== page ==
In movies and comic books, heroes typically employ super-powers to combat such villains as Lex Luthor or The Joker.
Real-life hero Beth Bonk, not possessing super strength or an array of high-technology gadgets, saves the day through her work as a volunteer art teacher at L.E. Starke Primary School in Pekin. Her arch-enemies appear to be Lack of Creativity and Boredom.
“She inspires kids to do art and create what they want to create,” said Ady Walls, 8, a third-grade student at L.E. Starke. “She’s a really good person. She creates from her heart, and she helps students do that.”
When the St. Louis District Dairy Council (SLDDC) asked classrooms throughout Missouri and Illinois to nominate 2019 Homegrown Heroes as a way to honor people who strive to improve the lives of others, the second and third grade classes at L.E. Starke nominated Bonk. The nonprofit nutrition organization began the campaign in 2018 as a way to recognize heroes in Missouri and Illinois. Nominating schools submitted photos, video clips, essays and letters telling the stories of individuals who give freely of their time and talents to the SLDDC.
In all, the SLDDC received 35 Homegrown Hero nominations from schools in Illinois and Missouri. Bonk, one of 17 Illinois nominees, was named the state’s overall winner of the Homegrown Hero award.
“(Bonk) affects students and their learning,” said Monica Nyman, senior nutrition educator for the SLDDC. “She’s creative, and she uses our Adopt-a-Cow program as part of her curriculum. Those are reasons she sort of rose to the top.”
According to Marj Oesch, a L.E. Starke second-grade teacher, Bonk, whose daughter, Grace Bonk, is an L.E. Starke alumnus, volunteered frequently to help at Parent Teacher Association events and with class parties. When it emerged that she had an elementary education degree, Bonk found her services in great demand. She began her work as a volunteer art teacher with her daughter’s class and was soon approached to work with several other classrooms.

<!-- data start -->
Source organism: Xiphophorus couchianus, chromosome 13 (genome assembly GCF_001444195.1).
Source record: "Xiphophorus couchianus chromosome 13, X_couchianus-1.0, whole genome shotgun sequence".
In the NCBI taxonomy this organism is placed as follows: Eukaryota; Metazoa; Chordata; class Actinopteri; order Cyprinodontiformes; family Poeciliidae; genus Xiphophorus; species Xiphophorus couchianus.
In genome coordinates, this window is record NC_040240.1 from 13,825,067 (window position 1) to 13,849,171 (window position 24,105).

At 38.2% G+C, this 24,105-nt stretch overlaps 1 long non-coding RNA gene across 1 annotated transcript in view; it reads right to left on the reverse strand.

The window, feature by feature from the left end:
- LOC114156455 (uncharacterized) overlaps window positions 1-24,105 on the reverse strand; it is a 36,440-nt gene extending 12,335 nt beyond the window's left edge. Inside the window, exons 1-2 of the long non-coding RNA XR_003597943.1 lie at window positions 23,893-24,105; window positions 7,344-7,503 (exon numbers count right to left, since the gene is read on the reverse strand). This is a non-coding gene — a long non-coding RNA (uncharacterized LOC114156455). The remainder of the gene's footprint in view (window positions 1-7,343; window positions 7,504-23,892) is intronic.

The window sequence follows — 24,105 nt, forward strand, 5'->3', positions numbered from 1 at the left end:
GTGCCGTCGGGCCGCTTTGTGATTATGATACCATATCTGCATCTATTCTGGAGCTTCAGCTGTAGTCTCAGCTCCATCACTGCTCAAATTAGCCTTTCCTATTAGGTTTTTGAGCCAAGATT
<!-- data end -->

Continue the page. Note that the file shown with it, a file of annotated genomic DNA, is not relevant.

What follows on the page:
“Fast-forward to several years later, her daughter has grown and moved on to other schools,” said Oesch in a nomination letter to the SLDDC. “But Beth’s gentle nature and encouraging words continue to help our Starke students become artists. Without her knowledge and efforts, our students would not receive these important opportunities. Being self-taught in art technique, Beth Bonk has grown into an amazing art educator.”
Largely as a result of Bonk’s influence, Oesch added, L.E. Starke School annually participates in the SLDDC’s Adopt-a-Cow program, which allows classes to “adopt” a calf from an SLDDC-affiliated farmer, name it, and receive monthly pictures and updates. A favorite art project each year, said Oesch, it gives students the opportunity to make water color renderings of the school’s adopted cow.
Nyman presented Bonk with a certificate honoring her achievement during a ceremony at L.E. Starke School Tuesday. Second- and third-grade students showed both their appreciation of Bonk’s teaching and their own budding artistic talents by presenting her with a collection of hand-made congratulatory cards. Because it is a traditional part of a hero’s attire, the students also presented Bonk with a hand-made cape.
“This is such an honor for me,” Bonk told her students. “I just want you to know that it wouldn’t happen without all of you. I’m so thankful to be able to come in, be with you, do art together and see what amazing artists you are.”
Bonk will be recognized as Illinois’ Homegrown Hero Friday during the annual ALDDC meeting in St. Louis.